Aged tombstones are often spotted with growth like this on a stone at Oak Ridge Cemetery, Faribault.
A TIME EXISTED when I disliked cemeteries. I thought of bones, of coffins, of creepy, scary stuff that wings through the imagination of a child. I thought of my grandfather buried beneath the cold earth. The grandpa with the shock of white hair. The grandpa who loved iced tea and pruning raspberries and raising honeybees. Decades later I would stand in that same southwestern Minnesota cemetery on a bone-chilling April morning to bury my father. By then I’d long overcome my fear of cemeteries.
I recognize several early Faribault names on the Oak Ridge Cemetery sign.
Today I purposely walk cemeteries to discover the history, the art and the stories therein. I’ve meandered among the tombstones of countless Minnesota graveyards. But not until recently did I explore one right in my own backyard—Oak Ridge Cemetery in Faribault. The cemetery sits atop a hill along Minnesota State Highway 3 on the north edge of town. I always thought it was the Catholic cemetery, an error corrected by my husband who pointed to an adjacent burial grounds.
Oh, the oaks and the limestone.
Oak Ridge is unlike any cemetery I’ve toured. Narrow roadways wind up this historic burial site appropriately named for its ridge-top location and many oak trees. It’s a beautiful location overlooking the city. I made a mental memo to visit in the fall. I noted also two limestone buildings—a crypt and a pumphouse. And I noted the natural state of the unmanicured grounds.
Four Nutting headstones in a row grabbed my attention. The Nutting family built a manufacturing company in Faribault. On the left is the marker of the Rev. Freeman Nutting, who married Mary Spencer. After he died in December 1853, Mary married Freeman’s older brother, Truman, in 1854. Truman’s first wife, Lucinda Graves, died in 1851.
Truman Nutting was born in 1807 and died in 1891.
Mary Spencer Nutting was born in 1814 and died in 1904. Have you ever noticed how aged graves read “wife of,” but not “husband of?”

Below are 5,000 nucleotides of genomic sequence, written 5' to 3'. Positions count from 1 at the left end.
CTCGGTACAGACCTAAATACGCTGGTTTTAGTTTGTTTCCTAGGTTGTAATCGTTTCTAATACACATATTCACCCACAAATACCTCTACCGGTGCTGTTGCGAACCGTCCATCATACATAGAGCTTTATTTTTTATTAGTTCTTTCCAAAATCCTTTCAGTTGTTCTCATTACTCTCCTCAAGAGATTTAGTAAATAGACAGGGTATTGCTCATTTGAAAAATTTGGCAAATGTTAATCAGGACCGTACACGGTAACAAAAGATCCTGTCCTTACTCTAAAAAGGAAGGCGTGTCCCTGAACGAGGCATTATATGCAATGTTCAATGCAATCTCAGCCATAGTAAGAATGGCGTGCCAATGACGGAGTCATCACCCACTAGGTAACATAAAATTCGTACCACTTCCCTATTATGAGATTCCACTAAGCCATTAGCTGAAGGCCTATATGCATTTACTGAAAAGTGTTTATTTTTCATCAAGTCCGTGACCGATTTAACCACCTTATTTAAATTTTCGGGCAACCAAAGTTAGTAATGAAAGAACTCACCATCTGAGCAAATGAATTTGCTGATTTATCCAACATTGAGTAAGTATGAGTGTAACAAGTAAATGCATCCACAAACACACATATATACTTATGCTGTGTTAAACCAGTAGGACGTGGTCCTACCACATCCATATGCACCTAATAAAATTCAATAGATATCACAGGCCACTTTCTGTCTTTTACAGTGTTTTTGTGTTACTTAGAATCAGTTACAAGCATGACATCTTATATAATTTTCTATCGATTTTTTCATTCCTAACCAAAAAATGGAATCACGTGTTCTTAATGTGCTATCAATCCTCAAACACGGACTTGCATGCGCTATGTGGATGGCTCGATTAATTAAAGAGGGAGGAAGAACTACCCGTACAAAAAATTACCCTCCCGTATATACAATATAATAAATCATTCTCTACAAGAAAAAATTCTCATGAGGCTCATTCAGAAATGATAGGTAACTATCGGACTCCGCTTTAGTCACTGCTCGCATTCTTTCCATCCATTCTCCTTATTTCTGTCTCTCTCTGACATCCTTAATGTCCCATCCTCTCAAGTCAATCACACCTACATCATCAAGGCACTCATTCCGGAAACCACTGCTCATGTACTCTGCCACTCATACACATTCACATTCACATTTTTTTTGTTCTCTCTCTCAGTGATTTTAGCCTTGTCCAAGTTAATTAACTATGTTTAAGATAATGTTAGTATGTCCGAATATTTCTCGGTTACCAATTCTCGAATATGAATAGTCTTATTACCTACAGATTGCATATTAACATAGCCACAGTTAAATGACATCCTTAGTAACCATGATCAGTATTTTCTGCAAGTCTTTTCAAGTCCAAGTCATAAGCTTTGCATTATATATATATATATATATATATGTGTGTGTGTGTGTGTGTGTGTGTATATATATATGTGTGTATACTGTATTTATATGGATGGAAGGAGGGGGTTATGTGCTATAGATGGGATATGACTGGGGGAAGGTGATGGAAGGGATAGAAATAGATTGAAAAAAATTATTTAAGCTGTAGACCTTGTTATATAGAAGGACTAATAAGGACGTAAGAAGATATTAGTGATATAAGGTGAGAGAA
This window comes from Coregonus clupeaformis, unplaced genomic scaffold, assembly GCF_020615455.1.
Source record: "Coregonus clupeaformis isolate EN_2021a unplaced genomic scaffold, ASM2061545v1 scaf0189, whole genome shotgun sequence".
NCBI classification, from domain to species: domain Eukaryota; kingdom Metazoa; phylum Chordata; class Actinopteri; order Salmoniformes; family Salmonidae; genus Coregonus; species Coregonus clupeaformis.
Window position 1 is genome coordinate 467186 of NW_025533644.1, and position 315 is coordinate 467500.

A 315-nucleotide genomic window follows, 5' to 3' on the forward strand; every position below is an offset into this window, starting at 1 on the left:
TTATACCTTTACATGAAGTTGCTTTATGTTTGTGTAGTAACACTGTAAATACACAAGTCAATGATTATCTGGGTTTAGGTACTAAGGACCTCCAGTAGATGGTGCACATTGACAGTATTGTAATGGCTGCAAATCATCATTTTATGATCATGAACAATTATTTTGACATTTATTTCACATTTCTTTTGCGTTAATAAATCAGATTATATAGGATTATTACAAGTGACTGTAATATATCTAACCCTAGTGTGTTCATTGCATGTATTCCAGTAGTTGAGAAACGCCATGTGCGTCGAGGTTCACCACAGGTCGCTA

When I began reading tombstones, I recognized names of early Faribault residents, of individuals prominent in the community. This is an old cemetery, laid out in 1857, a year before Minnesota became a state.
A Google search revealed that stones atop a headstone indicate a visitor stopped to pay respects to the deceased.
A penny on a headstone also marks a visit and is often practiced by those of Jewish faith, according to Google sources. I spotted this coin on a headstone with a Star of David.
As I paused at markers, I considered the personal stories that I will never know of these men, women, teens, children and babies once loved. I saw evidence of that love in objects left atop gravestones. I’ve seen the usual flowers, flags, garden art and stuffed animals at other cemeteries. But not until Oak Ridge had I seen a penny and stones left as signs of a grave site visit.
There’s so much history in cemeteries. This sign led me to visit the Dalby Database to learn more about the woman buried beneath this marker. The broken marker is held together by a plate and bolts.
She is Sarah Benedict, born on July 29, 1793, died on December 3, 1872…
…daughter of William Brewster, soldier of the Revolution.
I am determined now to revisit Oak Ridge—termed by another visitor as “the horse and buggy cemetery.” His tag seems fitting for a burial site that traces back to the early days of Faribault, of Minnesota as a state.
I’ve visited many rural Minnesota cemeteries. This is the first Star of David I’ve found on a tombstone.
TELL ME: Do you explore cemeteries? If yes, why?
A tombstone inscribed in German.
FYI: Click here to read an unofficial Facebook page for Oak Ridge Cemetery. It offers lots of information on those buried here.
The Dalby Database is also an excellent source of information for those buried in cemeteries throughout Minnesota.
© Copyright 2017 Audrey Kletscher Helbling